Developing your skillset is equally important. With heavy restrictions and social distancing currently in place, the pandemic has made developing advocacy and mooting skills more of a challenge but “think creatively”, Graham emphasises. “If your usual route to advocacy has been cut off because of COVID think laterally about what ‘advocacy’ can be. Find ways to develop your skills in a non-legal setting — you don’t have to be in a courtroom”. She suggests that doing charity work where you represent another person’s interests or working for your student union and advocating on behalf of students can all be used to show that you have an ability to persuade.
Those seeking pupillage should take comfort to hear that it’s very common to do a few rounds of applications. Graham tells me that she secured pupillage during her second round of applications when she took a more focused approach. “I changed tack”, she explains, “I focused on the type of work I wanted to do and tailored my applications carefully to the chambers I was applying to. It meant I applied to fewer sets but had longer to spend on each application”. Graham advises those in the process of applying for pupillage to adopt a similar approach.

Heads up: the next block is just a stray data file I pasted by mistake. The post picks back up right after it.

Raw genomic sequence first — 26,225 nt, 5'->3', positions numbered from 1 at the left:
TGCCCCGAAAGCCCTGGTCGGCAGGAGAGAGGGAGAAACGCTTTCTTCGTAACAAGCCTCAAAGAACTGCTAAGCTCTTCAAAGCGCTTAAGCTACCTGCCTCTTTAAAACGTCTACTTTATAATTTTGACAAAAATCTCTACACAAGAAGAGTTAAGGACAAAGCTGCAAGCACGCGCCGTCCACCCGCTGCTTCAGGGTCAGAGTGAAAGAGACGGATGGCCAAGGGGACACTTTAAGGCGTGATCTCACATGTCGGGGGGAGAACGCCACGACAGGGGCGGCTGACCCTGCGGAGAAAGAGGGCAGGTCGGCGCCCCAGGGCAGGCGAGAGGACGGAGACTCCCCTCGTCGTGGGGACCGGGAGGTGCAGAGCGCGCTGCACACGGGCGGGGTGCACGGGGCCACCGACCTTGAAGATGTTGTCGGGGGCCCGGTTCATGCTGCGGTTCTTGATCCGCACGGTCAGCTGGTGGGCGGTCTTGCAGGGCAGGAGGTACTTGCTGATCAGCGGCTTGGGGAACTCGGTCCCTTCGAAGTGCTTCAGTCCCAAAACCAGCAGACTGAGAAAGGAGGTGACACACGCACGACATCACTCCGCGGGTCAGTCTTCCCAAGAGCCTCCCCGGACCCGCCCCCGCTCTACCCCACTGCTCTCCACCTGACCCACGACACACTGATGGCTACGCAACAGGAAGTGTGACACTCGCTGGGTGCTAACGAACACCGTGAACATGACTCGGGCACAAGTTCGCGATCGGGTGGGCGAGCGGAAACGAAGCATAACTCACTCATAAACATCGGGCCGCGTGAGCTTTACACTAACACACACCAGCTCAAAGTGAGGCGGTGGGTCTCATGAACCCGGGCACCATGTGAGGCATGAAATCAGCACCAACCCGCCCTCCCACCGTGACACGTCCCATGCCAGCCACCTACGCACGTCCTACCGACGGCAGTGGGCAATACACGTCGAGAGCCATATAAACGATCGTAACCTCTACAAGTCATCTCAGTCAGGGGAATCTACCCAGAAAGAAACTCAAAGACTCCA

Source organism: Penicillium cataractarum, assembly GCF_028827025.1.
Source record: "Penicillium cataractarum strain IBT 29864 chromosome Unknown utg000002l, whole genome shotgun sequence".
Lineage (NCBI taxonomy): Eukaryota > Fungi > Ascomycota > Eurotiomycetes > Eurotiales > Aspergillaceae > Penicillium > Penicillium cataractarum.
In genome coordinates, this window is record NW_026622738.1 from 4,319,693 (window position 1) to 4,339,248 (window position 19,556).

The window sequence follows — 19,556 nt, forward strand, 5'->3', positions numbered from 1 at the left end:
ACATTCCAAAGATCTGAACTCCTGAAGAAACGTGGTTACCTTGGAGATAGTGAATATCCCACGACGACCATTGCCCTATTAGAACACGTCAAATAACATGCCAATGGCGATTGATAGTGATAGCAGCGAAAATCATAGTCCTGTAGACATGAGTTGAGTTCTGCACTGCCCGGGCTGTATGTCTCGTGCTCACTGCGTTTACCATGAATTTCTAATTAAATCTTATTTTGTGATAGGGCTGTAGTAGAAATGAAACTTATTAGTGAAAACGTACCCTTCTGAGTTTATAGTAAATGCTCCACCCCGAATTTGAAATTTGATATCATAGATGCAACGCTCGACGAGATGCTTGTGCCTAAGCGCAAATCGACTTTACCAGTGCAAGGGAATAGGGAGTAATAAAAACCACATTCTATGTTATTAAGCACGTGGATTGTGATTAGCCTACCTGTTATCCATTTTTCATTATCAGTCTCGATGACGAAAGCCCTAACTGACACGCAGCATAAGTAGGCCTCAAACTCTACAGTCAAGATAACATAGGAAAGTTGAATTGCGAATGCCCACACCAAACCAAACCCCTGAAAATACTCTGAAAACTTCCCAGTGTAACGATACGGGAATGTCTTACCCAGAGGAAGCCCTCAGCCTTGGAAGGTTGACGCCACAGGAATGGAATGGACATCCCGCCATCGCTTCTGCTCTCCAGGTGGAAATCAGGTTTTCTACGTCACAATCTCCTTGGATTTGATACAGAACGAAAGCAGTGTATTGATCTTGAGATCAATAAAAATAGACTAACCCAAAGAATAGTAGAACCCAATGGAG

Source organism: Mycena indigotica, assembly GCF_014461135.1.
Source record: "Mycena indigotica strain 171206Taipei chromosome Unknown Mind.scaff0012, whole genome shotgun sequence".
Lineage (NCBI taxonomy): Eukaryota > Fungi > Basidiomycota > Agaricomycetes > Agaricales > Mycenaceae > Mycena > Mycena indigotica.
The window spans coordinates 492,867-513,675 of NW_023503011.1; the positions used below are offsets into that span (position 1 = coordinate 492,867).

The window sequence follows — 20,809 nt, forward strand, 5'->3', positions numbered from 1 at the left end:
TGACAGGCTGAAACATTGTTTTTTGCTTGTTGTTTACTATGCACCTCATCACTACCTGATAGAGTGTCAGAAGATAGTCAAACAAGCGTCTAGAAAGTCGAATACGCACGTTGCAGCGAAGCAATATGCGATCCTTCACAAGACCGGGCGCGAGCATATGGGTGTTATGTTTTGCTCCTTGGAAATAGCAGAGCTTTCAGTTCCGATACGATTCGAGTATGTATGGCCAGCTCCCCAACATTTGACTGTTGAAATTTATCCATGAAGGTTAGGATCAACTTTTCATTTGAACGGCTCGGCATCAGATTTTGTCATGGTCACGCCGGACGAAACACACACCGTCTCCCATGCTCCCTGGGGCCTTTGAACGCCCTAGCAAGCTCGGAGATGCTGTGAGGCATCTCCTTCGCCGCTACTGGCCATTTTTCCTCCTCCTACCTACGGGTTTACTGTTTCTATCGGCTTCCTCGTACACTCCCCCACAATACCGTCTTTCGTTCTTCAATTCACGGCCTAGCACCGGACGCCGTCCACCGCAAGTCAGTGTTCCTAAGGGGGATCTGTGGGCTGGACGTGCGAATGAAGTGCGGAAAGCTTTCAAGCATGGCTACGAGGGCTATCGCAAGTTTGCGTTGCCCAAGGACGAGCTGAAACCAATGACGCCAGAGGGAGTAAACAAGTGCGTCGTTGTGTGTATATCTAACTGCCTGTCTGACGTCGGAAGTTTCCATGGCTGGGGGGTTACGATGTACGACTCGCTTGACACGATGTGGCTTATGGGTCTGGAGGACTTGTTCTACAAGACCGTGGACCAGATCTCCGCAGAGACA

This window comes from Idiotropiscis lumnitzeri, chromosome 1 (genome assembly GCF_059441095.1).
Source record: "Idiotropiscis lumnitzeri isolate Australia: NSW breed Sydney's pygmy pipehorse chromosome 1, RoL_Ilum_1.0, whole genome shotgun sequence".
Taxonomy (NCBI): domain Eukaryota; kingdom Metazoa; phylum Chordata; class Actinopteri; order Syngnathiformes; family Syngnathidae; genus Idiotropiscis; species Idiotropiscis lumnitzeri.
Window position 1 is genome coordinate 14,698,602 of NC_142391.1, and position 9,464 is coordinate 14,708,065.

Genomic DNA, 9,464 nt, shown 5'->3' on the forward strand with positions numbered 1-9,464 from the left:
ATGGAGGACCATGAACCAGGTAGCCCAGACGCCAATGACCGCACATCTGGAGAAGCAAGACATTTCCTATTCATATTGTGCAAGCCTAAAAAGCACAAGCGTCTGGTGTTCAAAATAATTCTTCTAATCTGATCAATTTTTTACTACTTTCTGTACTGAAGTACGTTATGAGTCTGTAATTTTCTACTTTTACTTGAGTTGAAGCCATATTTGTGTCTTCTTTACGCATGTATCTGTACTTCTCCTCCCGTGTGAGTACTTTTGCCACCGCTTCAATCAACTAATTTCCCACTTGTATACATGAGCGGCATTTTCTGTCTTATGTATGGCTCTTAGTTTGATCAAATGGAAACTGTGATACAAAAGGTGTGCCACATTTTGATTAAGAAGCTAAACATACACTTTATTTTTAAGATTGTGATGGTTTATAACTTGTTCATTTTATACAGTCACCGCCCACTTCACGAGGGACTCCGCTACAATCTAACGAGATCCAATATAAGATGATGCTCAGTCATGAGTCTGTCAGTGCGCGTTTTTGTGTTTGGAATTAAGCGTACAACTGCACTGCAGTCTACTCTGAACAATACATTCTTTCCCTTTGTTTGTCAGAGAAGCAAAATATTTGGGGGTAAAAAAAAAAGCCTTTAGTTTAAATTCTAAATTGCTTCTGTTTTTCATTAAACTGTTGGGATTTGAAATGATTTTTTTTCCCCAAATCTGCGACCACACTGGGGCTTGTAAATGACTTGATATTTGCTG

Over the course of her two years of applications she secured around five first round interviews. “So don’t worry if you don’t have endless interviews lined up — you only need one final round interview to be successful,” she says. And it takes preparation to get there: “If you have a CV interview the best thing you can do is practise — whether that’s with family, friends or in a more formal setting (your university, law school or Inn of Court may all offer mock interviews), make sense of the narrative your CV tells and practise getting across what you want to convey,” she adds.
Graham further encourages applicants not to be put off by interviews taking place over video calls during the pandemic. “Remember everyone’s in exactly the same boat so you’re not disadvantaged compared to the other candidates. Take those steps that make you feel like you’re doing your pupillage interview — whether it’s going for a walk beforehand to feel like you’re arriving for your interview or putting on a suit, even if you have to log in from your kitchen table.”
Securing pupillage is a competitive process and so it’s inevitable to face rejection along the way but “be kind to yourself”, Graham encourages. “There’s no use chastising yourself. Instead, reflect on the parts of the interview that may not have gone to plan and ask for feedback. Feedback is your best weapon for going into your next round of applications and interviews because it allows you to make necessary changes. Also take time to reflect as you start a new round of applications on how far your CV has come since the previous round — that experience may well make a crucial difference.”
Beatrice Graham will be speaking alongside other barristers at ‘How to secure pupillage — with Hardwicke, Henderson Chambers and Radcliffe Chambers’, a virtual student event taking place next week, on Tuesday 26 January. You can apply to attend the event, which is free, now.